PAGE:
Every autumn since 1975, several dozen college students from across the country have taken a step “out of the mainstream” for an unusual semester of vigorous intellectual exploration. Students earn 16 credits, but focus on one topic of study at a time. Daily reading, small group discussion, and one-on-one conversations with faculty members comprise the heart of the OE program. In a fresh academic atmosphere, students discover new intellectual energies within themselves. Naturally, they begin to identify and explore the issues that matter most to them.
The more relaxed personal setting invites students to pursue the kinds of questions that build up during a college education, but that often don’t get the attention they deserve in the normal routine. Questions like:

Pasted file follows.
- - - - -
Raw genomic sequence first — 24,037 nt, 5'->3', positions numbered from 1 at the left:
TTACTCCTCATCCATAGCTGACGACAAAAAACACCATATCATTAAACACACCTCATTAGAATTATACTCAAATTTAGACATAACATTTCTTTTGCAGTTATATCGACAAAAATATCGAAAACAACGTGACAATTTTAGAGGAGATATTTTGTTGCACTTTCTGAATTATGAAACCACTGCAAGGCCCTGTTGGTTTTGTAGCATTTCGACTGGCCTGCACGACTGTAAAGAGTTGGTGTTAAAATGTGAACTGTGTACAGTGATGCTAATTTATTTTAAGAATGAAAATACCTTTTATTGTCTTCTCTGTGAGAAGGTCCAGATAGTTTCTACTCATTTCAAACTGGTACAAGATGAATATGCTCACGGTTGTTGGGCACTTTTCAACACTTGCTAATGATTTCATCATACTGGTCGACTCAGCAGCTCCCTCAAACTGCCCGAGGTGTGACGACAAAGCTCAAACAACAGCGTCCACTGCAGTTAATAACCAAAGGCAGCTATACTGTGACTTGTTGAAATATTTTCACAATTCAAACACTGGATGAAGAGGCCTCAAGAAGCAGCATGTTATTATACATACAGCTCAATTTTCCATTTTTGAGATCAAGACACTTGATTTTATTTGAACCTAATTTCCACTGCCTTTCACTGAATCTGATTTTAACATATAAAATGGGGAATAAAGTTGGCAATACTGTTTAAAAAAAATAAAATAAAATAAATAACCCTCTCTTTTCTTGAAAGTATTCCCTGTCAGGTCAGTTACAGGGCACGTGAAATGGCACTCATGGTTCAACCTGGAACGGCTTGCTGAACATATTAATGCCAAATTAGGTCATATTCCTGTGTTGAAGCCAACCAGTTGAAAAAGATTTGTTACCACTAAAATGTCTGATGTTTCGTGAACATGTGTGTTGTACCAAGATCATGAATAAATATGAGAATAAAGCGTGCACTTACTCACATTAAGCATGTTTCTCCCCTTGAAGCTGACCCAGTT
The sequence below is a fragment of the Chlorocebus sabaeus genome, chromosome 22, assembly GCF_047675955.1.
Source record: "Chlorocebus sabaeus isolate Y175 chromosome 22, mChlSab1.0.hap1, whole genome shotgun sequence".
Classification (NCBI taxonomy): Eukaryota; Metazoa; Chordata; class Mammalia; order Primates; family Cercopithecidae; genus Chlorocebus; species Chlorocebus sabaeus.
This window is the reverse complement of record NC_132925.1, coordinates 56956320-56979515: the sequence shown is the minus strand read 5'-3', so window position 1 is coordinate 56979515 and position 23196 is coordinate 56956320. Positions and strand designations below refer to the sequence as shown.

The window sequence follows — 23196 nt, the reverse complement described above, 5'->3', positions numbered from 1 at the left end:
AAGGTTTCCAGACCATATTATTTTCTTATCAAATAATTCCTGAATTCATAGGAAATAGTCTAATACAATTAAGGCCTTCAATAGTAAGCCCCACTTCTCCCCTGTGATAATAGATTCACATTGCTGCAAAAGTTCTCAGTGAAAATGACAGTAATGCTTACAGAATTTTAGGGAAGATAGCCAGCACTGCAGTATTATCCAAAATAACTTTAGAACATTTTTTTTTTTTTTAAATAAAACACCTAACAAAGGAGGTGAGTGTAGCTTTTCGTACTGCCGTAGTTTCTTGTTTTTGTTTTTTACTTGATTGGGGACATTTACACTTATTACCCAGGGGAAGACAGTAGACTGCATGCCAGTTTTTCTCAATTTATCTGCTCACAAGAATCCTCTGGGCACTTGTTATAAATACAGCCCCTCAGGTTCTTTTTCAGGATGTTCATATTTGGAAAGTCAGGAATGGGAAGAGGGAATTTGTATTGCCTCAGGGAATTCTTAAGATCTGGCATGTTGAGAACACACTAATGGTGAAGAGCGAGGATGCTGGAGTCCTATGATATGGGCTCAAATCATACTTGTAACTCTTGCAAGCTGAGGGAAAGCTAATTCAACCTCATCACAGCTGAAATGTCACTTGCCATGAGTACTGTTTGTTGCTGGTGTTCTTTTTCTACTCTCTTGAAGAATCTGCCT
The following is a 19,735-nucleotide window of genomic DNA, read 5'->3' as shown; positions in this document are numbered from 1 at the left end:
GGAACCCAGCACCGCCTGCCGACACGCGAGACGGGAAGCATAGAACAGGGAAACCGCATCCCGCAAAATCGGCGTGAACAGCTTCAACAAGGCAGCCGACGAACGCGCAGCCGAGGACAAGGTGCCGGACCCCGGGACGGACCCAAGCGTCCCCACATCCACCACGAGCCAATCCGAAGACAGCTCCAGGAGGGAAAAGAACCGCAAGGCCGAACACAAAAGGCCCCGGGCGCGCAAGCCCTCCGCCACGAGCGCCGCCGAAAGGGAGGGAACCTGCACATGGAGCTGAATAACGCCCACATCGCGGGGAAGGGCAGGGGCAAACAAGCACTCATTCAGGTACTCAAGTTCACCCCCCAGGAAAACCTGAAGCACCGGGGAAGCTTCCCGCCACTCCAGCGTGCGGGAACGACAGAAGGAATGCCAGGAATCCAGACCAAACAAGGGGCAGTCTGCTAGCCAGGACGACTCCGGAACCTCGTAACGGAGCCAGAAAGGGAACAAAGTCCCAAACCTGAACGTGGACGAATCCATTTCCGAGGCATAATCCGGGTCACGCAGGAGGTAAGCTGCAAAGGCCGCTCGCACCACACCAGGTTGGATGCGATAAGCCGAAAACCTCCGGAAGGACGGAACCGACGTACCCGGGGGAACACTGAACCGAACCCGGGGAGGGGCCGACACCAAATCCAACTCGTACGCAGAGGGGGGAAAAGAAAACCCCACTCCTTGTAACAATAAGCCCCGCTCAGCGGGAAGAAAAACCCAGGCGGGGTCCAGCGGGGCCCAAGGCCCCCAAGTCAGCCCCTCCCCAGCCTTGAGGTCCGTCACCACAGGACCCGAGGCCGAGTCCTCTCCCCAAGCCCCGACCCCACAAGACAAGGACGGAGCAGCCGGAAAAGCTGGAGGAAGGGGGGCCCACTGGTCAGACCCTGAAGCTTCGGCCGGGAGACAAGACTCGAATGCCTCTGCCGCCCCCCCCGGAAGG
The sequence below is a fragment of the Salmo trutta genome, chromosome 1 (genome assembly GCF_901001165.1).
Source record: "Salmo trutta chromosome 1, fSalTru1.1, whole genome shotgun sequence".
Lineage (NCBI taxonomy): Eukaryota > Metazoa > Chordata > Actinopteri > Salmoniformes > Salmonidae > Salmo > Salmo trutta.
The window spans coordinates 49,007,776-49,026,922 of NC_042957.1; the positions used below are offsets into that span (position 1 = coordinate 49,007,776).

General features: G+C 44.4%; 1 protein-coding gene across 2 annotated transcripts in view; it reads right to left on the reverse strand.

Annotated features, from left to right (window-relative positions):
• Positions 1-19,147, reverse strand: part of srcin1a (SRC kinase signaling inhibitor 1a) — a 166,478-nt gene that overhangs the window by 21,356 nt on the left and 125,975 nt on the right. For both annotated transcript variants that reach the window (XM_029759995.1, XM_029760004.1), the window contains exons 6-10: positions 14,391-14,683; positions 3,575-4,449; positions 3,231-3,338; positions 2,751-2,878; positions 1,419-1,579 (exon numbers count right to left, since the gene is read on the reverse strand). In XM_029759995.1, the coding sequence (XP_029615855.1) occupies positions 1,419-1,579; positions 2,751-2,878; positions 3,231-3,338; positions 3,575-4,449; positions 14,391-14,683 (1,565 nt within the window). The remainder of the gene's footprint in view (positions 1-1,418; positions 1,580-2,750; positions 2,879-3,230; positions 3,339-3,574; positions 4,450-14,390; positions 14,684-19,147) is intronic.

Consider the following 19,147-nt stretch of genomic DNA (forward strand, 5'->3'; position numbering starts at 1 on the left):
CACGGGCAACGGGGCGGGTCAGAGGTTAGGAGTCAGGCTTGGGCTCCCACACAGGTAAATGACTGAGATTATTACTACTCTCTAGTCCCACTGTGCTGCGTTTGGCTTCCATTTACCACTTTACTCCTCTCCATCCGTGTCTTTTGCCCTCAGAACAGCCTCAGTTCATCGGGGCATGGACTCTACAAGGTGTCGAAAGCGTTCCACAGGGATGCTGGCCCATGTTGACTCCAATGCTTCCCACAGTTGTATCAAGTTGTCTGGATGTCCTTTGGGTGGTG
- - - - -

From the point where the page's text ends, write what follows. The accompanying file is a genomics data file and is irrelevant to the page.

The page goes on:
- What kind of person do I want to be?
- What kinds of relationships do I want shaping my life?
- What do I believe about God and the ultimate questions of life?
- What do all these facts and ideas mean, and what kinds of responses do they ask of me?
- What institutions and larger purposes are worthy of my life?
This academic adventure takes place in Lincoln, a renovated lumber-mill town in the mountains east of Ashland, Oregon. Students live in comfortable, rustic cabins with three or four of their peers. They fire their own wood stove, cook their own meals, and work to build mutual trust and honesty. When it’s time for a break from reading and writing, they head outdoors to hike, jog, mountain bike, and ride horses in the surrounding forest. We also take regular breaks from our studies to backpack, climb a nearby mountain peak, explore the Oregon Coast, and spend a few days in San Francisco.